What is Chaos Engineering? (and Why You Need It)

What is Chaos Engineering

Bang!! All of a sudden, one of your production servers goes down. What happens next? How does your system respond? Fortunately, the outage was only in your test environment, at least this time. It was introduced randomly, but deliberately, by chaos engineering.

To understand the need for chaos testing, it's worth thinking about a few questions:

  • Do you know what would happen when outages happen in your production system?
  • Are you vulnerable to failures or attacks in your live infrastructure?
  • How do you respond to CPU failures, network failures, software service failures, etc?

How Chaos Testing Helps 

Incidents like those mentioned above have often been seen as too difficult, too expensive, or too low a priority to test. If you did test attacks and failures, you were in the minority, and you typically had one shot to get it right.

Chaos engineering allows you to throw a spanner in the works. Easily, repeatedly and affordably.

Chaos engineering identifies weaknesses before they become outages. It proactively tests how a system responds under stress and infrastructure failure. Chaos engineering lets you identify and fix weaknesses before they end up in the news.

What is Chaos Engineering?

Chaos engineering introduces failures into a distributed computing system to test its resilience.

Also known as chaos testing, chaos engineering was popularised by Netflix when they introduced 'Chaos Monkey' to test their redundant architecture. If you are running customer-facing systems, chaos testing is a useful and straightforward process. Of course, you need to have the right tools and testing processes in place.

It is worth noting that chaos engineering is essentially a modern take on 'resilience testing', which has been around the tech industry since the year dot.

Usually, with software testing you are assessing your solution's ability to carry out your business processes. However, you assume that the underlying architecture is fully operational.

With chaos engineering, you still assess your business processes, but failures are deliberately introduced into the underlying architecture.

Incidents tested by chaos engineering include:

•             Severed network connections

•             Server outages

•             Software component crashes

•             Component degradation

•             Any many more

Why is Chaos Engineering Important?

We told you earlier about Netflix’s involvement. Since then, chaos testing has been adopted by Google, Microsoft, Amazon, LinkedIn, Facebook, and many others.  As well as tech companies, finance and retail are also seeing significant benefits.

There is often an underlying fear with software systems, an elephant in the room. What happens if part of your system goes down? How resilient are your systems?

Most systems nowadays are heavily interconnected, with multiple customer access points. If even a small component were to fall over, it could lead to much larger issues.

A lot of companies choose to bury their head in the sand. Ignoring these potential issues in the hope that they won't happen. Unfortunately, though, they do happen.

Chaos engineering directly addresses these issues.

When you randomly introduce failures into your systems, you can:

•             Understand how failures affect your solution

•             Test your redundant systems (if you have any)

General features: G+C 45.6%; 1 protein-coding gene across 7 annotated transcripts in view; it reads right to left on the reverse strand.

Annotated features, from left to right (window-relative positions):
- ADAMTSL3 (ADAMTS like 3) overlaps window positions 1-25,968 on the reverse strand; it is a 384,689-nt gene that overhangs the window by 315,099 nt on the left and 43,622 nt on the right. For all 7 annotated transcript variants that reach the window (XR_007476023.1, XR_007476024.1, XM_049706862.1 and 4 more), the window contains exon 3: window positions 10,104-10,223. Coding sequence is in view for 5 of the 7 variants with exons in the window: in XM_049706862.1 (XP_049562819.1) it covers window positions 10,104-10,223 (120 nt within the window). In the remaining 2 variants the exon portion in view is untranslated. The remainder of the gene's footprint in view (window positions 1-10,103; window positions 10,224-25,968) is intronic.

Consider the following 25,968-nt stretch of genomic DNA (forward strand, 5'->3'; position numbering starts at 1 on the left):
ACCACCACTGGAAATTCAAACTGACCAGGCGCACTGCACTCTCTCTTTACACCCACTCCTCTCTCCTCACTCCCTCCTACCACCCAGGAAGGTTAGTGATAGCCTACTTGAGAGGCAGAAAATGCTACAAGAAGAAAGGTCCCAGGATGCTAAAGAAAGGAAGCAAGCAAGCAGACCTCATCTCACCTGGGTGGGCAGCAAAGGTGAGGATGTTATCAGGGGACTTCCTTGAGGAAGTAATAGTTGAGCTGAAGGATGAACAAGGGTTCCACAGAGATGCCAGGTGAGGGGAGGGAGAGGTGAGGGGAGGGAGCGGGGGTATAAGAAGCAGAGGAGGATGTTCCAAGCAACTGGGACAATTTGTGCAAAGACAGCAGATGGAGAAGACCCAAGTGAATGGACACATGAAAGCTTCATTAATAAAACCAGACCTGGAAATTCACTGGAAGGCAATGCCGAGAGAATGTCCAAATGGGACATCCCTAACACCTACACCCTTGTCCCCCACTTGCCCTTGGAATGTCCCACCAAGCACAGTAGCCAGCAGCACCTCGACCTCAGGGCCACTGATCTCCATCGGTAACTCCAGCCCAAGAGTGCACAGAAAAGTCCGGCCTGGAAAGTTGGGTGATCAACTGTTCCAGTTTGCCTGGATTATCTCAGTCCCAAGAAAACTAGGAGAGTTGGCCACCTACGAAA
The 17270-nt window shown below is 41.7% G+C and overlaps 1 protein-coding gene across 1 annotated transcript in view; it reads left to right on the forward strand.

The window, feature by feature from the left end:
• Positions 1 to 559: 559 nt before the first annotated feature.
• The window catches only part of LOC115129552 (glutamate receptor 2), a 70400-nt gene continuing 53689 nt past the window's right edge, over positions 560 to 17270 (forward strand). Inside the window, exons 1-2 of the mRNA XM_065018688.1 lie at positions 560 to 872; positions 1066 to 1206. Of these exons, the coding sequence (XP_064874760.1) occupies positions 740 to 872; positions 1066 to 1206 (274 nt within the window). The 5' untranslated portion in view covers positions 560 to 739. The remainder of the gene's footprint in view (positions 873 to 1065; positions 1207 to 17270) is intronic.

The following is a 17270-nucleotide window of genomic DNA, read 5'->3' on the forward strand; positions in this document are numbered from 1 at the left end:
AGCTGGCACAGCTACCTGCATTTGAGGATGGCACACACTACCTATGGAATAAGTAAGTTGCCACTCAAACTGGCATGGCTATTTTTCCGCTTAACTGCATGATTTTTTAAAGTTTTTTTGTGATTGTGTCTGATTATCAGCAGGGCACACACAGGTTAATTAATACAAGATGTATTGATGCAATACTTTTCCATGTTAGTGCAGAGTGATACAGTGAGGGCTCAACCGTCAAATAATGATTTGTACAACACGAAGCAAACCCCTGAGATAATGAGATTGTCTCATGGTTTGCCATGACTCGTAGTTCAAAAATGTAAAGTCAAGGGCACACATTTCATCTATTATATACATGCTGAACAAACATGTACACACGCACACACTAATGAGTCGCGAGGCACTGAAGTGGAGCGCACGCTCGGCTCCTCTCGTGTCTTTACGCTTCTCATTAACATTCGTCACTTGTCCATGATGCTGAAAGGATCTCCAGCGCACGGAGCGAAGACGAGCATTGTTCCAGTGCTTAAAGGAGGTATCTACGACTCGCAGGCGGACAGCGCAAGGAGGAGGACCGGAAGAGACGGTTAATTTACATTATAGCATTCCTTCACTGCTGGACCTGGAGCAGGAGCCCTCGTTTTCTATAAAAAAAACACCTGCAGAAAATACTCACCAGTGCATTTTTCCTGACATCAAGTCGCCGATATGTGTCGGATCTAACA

•             Identify components that need additional resilience

How Can I Get Started with Chaos Testing?

As part of its ongoing development, Micro Focus LoadRunner Professional (LRP) users can now integrate with Gremlin, one of the leading chaos engineering tools, to introduce chaos testing during performance testing.

LoadRunner Professional uses integrated Gremlin APIs to orchestrate chaos testing. LoadRunner sends a request to Gremlin to execute the predefined scenario and is called when you add Gremlin scenarios.

You can then compare how your solution responds during an attack against how it performs normally.

Visit the Micro Focus LoadRunner Help Center to learn how to incorporate Gremlin attacks into your LoadRunner Professional scenarios

How Does Gremlin Chaos Engineering Work?

Gremlin is one of the foremost chaos engineering tools and helps you test how your system responds under stress. By incorporating Gremlin attacks into your LRP load tests, you can understand how unexpected failures will impact your infrastructure and applications.

Once a Gremlin disruption event has been added to your LRP scenario, this will affect your chosen component for a specified duration.

For example, you could choose to run a CPU attack event for 5 minutes, starting after half an hour. When you run this scenario script, at the 30-minute mark, Gremlin will attack the chosen CPU.  

Gremlin allows you to define virtual attacks on different elements of your solution. You can perform high levels attacks on systems such as databases or web servers. You can also perform more specific, attacks, on components such as the CPU, disk, memory, etc. 

Attacks will generally impact the regular workflow, limiting response or reducing performance, so that the webserver works more slowly than usual and there are fewer successful transactions.

By using chaos engineering during performance testing, you add value to the process and learn about how your systems will cope with failures or attacks. Chaos engineering allows you to establish how resilient you are when something goes… bang!

Stephen Davis
by Stephen Davis

Stephen Davis is the founder of Calleo Software, a Micro Focus (formerly HPE Software) Gold Partner. His passion is to help test professionals improve the efficiency and effectiveness of software testing.

To view Stephen's LinkedIn profile and connect 

Stephen Davis LinkedIn profile

26th May 2022

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